The South Australian Tourism Commission continues to monitor the respiratory illness outbreak caused by a novel (new) coronavirus, known as COVID-19, and the impacts this has on our state’s tourism industry.
The outbreak was declared a global pandemic by the World Health Organisation on 11 March 2020.
The situation continues to evolve – for the latest advice and information regarding COVID-19 and travel restrictions, please refer to the resources and links available here on our corporate site. Alternatively, health and travel updates can be found directly on SmartTraveller.gov.au, World Health Organisation (WHO), SA Health and Australian Government Department of Health.
The latest South Australian government COVID-19 road map requires all interstate and overseas arrivals to South Australia to be fully vaccinated when we open our borders on November 23, 2021. For more information on the entry requirements to South Australia, please visit the official South Australian government COVID-19 website.
For information on how to get vaccinated in your state or territory, please follow the relevant link below:
- Victoria: https://www.coronavirus.vic.gov.au/book-your-vaccine-appointment
- New South Whales: https://www.health.nsw.gov.au/Infectious/covid-19/vaccine/Pages/default.aspx
- Australian Capital Territory: https://www.covid19.act.gov.au/stay-safe-and-healthy/vaccine
- Queensland: https://www.qld.gov.au/health/conditions/health-alerts/coronavirus-covid-19/protect-yourself-others/covid-19-vaccine/rollout
- Tasmania: https://www.coronavirus.tas.gov.au/vaccination-information/covid-19-vaccination
- Northern Territory: https://coronavirus.nt.gov.au/stay-safe/booking-your-covid-19-vaccine
- Western Australia: https://www.healthywa.wa.gov.au/COVID19vaccine
If you are from a yellow fever infected country or zone or have visited one within six days before entering Australia, you will need to be vaccinated. On arrival, customs officials may ask for your international vaccination certificate. For more information, please refer to the Australian Imunisation Handbook.
A bushfire danger period exists between November and April each year in South Australia. This can be extended, depending on the weather conditions.
During fire danger periods, there are fire restrictions that apply. These include total fire ban days. For up to date details about fire bans and fire safety information, visit the Country Fire Service website or telephone 1300 362 361.
For your safety, surf lifesavers patrol many beaches throughout Adelaide and South Australia. If you go to the beach, only swim between the red and yellow Surf Life Saving flags.
Be safe and have fun at the beach by remembering the acronym FLAGS:
- Find the red and yellow flags and swim between them
- look at, understand and obey the safety signs
- Get a friend to swim with you tick your hand up
- Stick your hand up and stay calm, and call for help if you get into trouble
Additionally you should follow these behaviours to remain safe:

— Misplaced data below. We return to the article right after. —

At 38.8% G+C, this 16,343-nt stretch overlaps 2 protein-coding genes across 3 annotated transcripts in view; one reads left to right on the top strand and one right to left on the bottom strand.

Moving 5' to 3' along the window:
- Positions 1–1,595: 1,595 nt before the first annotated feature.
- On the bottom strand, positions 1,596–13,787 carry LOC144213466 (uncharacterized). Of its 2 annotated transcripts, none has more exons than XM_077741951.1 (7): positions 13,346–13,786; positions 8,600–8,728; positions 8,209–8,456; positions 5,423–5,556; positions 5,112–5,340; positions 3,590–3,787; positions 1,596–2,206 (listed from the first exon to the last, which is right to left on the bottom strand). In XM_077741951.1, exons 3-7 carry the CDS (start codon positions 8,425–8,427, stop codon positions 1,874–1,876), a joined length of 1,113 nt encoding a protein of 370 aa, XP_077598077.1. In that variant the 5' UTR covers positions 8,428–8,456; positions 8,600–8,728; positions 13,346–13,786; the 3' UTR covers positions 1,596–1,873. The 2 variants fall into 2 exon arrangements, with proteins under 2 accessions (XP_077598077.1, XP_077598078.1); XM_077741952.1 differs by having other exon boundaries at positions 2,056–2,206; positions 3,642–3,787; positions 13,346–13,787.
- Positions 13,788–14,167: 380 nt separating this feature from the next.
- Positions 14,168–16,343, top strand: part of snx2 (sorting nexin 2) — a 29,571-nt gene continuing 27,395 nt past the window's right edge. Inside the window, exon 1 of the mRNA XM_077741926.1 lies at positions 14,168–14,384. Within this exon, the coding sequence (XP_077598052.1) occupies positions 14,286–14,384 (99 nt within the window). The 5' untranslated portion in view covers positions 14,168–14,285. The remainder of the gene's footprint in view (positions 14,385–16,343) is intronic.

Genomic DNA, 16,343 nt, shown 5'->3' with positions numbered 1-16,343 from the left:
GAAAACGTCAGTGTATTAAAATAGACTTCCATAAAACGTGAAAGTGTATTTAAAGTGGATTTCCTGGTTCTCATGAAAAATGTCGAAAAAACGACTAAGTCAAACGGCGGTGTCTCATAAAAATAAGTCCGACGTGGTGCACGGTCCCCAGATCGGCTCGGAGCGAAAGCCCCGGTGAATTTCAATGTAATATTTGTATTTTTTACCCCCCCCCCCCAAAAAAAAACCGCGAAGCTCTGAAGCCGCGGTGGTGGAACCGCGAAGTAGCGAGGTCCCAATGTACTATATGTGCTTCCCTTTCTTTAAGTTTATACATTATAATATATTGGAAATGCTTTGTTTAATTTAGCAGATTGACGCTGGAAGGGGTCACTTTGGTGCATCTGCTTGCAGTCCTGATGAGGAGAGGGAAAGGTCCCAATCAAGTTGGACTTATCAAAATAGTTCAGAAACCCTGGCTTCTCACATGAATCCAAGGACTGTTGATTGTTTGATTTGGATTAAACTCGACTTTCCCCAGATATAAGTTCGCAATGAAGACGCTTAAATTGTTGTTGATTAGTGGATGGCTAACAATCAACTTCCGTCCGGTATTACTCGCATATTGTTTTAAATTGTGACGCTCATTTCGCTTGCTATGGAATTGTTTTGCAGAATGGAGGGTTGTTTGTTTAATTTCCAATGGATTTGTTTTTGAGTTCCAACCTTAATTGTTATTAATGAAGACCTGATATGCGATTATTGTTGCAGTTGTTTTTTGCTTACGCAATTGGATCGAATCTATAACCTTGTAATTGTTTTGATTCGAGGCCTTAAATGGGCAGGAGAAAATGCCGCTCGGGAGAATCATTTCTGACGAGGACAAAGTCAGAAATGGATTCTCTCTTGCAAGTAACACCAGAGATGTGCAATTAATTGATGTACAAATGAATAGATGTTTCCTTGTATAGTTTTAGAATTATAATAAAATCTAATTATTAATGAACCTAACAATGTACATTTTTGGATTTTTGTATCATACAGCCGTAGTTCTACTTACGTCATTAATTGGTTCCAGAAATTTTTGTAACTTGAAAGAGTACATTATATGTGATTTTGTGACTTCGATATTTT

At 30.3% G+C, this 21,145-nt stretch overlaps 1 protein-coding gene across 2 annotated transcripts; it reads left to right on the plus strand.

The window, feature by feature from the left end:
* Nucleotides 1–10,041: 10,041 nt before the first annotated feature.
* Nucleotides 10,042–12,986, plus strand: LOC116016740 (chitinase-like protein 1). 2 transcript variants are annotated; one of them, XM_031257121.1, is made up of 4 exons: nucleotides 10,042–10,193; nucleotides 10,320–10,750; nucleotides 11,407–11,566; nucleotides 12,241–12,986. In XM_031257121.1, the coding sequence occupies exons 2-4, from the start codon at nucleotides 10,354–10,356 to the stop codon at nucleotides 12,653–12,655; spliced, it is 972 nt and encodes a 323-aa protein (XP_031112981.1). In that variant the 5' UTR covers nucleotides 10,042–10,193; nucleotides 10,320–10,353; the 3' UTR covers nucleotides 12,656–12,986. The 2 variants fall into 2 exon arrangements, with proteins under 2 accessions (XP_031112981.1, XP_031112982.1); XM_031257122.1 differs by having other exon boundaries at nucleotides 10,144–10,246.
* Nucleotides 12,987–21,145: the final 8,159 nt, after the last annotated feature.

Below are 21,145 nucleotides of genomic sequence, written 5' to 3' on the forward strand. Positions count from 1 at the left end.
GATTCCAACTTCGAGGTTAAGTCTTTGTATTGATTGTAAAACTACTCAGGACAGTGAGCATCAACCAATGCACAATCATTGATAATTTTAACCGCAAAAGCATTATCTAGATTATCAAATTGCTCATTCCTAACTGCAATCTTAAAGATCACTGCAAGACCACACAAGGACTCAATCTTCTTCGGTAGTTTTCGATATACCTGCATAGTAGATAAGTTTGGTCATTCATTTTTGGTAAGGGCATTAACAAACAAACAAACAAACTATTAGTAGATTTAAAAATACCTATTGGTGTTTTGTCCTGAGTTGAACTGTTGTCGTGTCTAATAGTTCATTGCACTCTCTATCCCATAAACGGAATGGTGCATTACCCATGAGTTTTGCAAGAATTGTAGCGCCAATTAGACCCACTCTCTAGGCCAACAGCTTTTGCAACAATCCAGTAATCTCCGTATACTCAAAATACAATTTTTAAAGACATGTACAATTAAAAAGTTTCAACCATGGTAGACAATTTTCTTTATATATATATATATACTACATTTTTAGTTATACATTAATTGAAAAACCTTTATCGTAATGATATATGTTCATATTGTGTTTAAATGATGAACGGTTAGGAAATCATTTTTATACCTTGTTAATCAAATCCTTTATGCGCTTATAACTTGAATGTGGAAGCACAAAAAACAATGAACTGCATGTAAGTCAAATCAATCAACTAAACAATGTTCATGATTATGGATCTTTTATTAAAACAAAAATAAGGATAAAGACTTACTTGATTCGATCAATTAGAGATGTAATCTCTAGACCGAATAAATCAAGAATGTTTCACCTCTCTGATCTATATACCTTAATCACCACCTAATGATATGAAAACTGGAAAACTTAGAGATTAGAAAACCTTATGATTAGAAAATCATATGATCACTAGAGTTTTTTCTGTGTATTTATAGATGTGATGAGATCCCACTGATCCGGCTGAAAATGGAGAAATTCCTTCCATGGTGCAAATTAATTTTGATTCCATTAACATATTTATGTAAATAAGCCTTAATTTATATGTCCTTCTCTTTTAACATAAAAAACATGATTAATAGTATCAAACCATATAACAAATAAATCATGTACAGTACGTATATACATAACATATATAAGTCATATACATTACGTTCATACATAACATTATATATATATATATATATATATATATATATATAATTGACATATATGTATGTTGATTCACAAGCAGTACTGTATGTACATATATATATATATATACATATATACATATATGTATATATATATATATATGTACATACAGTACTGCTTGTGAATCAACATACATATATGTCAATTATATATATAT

Only swim according to your experience and never underestimate the risks of swimming at the beach
Conserve energy by floating on your back and staying calm if you’re in trouble
Don't swim under the influence of alcohol or drugs
Always check the depth of the water
Never run or dive into the water. Even if you have checked the depth, water conditions can change
Keep out of dunes and fenced areas Only swim at beaches with patrolling lifesavers or lifeguards
Swim between the red and yellow flags - this is the area that surf lifesavers are watching and can respond to quicker than other areas
If there are NO FLAGS, DO NOT SWIM
Look for the patrol shelters. This is where surf lifesavers will be set up and patrolling the beach from
All South Australian surf lifesavers wear a distinctive red and yellow uniform, making them even easier to spot. For more information visit the Health Direct website.
PUBLIC HEALTH CARE
Australia's public health care system is called Medicare. Eligibility for benefits is generally restricted to residents of Australia. While Australia does have reciprocal healthcare agreements with several countries, it is best to check before you leave home and to always have appropriate travel insurance. For hospitals near you visit the My Hospitals website.
BE SUN SMART
In South Australia, our summers (December - February) are hot. It often soars above 35°C. Make sure you wear a hat, sunglasses, adequate clothing and sunscreen of at least SPF 30+. Drink plenty of water and seek shade in the extreme heat of the day between 11am and 3pm.
If you are elderly, disabled, recovering from illness or surgery or travelling with children, you can receive travel assistance through Medical Travel Companions.
Assistance is offered in the form of travel nannies; nurses or paramedics who will accompany passengers on their flights to ensure a stress-free journey.
If you’re looking for accessible travel options to turn your trip into an adventure without worrying if you’ll be able to access suitable facilities, The Good Scout Travel Company is a platform for helping you plan your next accessible adventure. You'll find accommodation options, experiences and tailored destination information to suit your access needs.